During my 50-plus-year career, we’ve evolved from back-office Accounting Automation in the 1960s and 1970s, to mid-office VP MIS (manufacturing/distribution) in the 1980s and 1990s, to front-of-the-house CIO in recent decades. The shift from being somewhere in the middle to front and center has been heavily influenced by the internet and its ability to rapidly change an entire industry seemingly overnight. This means we now have a critical and well-earned “seat at the table “.

The CIO Role Evolves One Step Further

After six decades, our role has evolved once again as we move from traditional line-of-business and functional systems to a digital, pervasive and seamlessly connected era. In our role, we have to continue to provide strong, functional capabilities to our line-of-business and department leader peers. However, winning in the future requires us to provide the “connective tissue” to be able to sense and respond between business units, functions, products, geographies and customers.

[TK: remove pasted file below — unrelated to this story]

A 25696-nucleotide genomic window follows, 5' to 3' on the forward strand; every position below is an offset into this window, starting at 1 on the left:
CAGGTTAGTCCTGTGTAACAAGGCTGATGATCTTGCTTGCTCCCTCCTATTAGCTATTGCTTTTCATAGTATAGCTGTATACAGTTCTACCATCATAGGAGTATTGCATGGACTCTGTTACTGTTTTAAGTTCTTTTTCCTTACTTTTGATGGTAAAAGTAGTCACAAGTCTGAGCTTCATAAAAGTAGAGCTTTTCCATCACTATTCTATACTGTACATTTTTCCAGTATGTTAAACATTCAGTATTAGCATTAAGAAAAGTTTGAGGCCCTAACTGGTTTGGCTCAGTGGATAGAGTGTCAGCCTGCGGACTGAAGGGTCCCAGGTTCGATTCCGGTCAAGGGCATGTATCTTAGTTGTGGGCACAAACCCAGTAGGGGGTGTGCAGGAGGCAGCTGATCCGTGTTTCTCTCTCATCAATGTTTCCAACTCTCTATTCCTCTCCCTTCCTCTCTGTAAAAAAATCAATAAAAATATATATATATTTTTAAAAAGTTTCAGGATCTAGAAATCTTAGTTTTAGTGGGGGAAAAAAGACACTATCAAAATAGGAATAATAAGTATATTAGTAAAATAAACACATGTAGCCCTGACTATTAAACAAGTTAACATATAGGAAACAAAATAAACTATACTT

Now, in the age of the customer and global commerce, functional excellence is only table stakes. It’s cross-functional excellence that’s the key to thriving, and that’s all about seamless integration and a connection between the brain (data/AI) and all parts of the body (functions) at speed and scale. To achieve this, you must first identify the 30 game changers in your organization, as they are crucial to the success of any major initiative.